How to Tell Whether Your Implementation Was Successful
Shah, Shahid, Medical Economics
Many initial implementations of EHRs cause at least minor or in some cases major productivity declines, and most cause physicians to be able to see fewer patients after the install than they could before the installation. That sounds counterintuitive, especially because technology always is supposed to make things faster and easier. The "old" technology of paper records is infinitely flexible, however, and allows variations in workflow, procedures, training, and other conveniences that computer software still can't manage.
So, reviewing productivity carefully after an EHR installation is key to ensuring no loss of clinical effectiveness and that problems in billing and receivables don't linger.
In the post-2009 era of "meaningful use" (MU), it seems everyone is thinking that if you meet MU requirements and get your incentive check, you've achieved EHR success. Because incentive payments currently are paid based on the honor system and you won't be tested for compliance, you should be wary of thinking of success in MU terms.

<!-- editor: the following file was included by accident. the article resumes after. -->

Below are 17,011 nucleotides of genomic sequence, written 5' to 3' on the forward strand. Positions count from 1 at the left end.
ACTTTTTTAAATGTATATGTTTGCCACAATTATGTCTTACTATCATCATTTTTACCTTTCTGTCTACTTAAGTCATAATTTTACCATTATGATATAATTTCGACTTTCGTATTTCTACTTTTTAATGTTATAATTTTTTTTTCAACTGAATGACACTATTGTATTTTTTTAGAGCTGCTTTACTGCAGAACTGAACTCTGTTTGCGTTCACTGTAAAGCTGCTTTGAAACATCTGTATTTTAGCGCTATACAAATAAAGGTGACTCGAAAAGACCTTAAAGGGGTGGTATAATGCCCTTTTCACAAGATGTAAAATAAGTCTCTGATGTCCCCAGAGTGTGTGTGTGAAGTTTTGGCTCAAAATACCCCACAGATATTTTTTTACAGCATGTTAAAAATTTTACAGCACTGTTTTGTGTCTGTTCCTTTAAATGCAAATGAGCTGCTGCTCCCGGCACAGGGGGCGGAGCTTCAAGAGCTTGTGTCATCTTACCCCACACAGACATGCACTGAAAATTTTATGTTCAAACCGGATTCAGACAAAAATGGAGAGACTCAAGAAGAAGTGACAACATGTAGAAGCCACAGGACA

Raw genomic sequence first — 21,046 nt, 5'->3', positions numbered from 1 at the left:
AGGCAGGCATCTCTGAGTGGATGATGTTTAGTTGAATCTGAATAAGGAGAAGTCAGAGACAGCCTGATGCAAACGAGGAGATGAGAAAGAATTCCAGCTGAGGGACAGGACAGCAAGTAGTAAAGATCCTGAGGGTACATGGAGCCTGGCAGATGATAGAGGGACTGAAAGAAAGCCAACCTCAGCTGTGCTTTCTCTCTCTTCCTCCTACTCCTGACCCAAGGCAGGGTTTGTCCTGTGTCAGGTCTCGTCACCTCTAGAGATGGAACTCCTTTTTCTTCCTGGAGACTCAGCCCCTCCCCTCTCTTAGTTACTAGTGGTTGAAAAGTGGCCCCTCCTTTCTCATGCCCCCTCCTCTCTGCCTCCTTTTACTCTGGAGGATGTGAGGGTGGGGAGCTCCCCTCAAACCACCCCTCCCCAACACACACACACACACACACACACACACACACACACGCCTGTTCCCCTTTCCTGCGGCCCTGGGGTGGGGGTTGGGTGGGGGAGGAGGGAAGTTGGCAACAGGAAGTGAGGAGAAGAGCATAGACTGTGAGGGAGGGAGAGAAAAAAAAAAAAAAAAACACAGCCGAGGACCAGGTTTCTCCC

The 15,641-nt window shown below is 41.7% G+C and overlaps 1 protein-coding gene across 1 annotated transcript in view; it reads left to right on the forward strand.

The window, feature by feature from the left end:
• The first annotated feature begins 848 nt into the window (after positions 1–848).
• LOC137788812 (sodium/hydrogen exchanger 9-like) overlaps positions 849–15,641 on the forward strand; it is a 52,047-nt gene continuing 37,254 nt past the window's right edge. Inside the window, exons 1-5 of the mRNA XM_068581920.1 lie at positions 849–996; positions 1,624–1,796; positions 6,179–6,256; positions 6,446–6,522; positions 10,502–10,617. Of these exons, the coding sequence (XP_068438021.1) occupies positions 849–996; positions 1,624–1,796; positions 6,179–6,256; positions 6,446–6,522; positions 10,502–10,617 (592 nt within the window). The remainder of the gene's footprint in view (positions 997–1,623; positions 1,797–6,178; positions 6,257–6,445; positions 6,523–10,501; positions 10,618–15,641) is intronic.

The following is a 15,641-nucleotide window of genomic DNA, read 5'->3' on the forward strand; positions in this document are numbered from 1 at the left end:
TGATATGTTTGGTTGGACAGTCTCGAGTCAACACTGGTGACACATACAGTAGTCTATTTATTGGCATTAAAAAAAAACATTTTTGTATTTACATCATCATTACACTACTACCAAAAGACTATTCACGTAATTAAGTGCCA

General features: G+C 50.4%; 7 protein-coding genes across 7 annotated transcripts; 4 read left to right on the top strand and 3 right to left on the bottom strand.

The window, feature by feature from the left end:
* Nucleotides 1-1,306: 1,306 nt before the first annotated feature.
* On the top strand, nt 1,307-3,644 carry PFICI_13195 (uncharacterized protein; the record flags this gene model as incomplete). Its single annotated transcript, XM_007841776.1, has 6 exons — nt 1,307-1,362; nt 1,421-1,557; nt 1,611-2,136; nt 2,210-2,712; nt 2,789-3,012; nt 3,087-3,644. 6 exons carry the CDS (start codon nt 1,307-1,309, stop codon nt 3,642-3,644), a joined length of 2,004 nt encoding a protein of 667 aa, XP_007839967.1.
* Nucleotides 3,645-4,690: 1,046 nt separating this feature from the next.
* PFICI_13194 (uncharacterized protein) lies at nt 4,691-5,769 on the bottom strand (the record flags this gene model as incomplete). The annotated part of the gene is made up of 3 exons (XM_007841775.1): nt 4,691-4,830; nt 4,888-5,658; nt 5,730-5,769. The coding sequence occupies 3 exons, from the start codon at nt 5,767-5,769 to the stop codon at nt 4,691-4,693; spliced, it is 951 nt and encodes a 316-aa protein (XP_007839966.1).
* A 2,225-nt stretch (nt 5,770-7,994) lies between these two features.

If MU payments don't determine success, what does? Most practices that started their implementations without pre-install metrics in place and expectations set appropriately find that they don't know when they're done. Consider putting some productivity metrics in place before you implement your EHR and then measure the same ones afterwards. For example:
* how long it takes to pull up a patient chart;
* where you can pull up a patient chart (in office only, from home, via mobile phone/tablet);
* how long it takes to update common data elements in a chart (medications, problems, etc.),
* how long an appointment takes to schedule;
* how many patients are seen on a dally basis;
* how much data are being captured per patient visit;
* how long the patient check-in and check-out processes take;
* how much time is spent on non-essential phone calls (better handled by EHR messaging);
* how much time a physician spends on non-clinical activities,
* how much paper is completely eliminated versus simply moved to archives;
* how many faxes are sent and received; and
* many other metrics that are specific to your practice.
Keep a close eye on chart access time. You will want to know how patient charts are indexed, found, and stored on paper compared with your EHR. The time from knowing a patient ID or name to getting into his or her chart should be less than 10 to 15 seconds (based on typing speed).
Once you have identified some simple workflow metrics, focus on questions related to disruption-generating tasks:
* How long will it take to install hardware such as computers, printers, and scanners? With a good information technology team, it shouldn't take more than a day or two to install an entire network Otherwise, productivity will be affected.
* How long will it take to install and maintain Interfaces with other systems, such as practice management systems, external lab systems, and electronic prescribing? …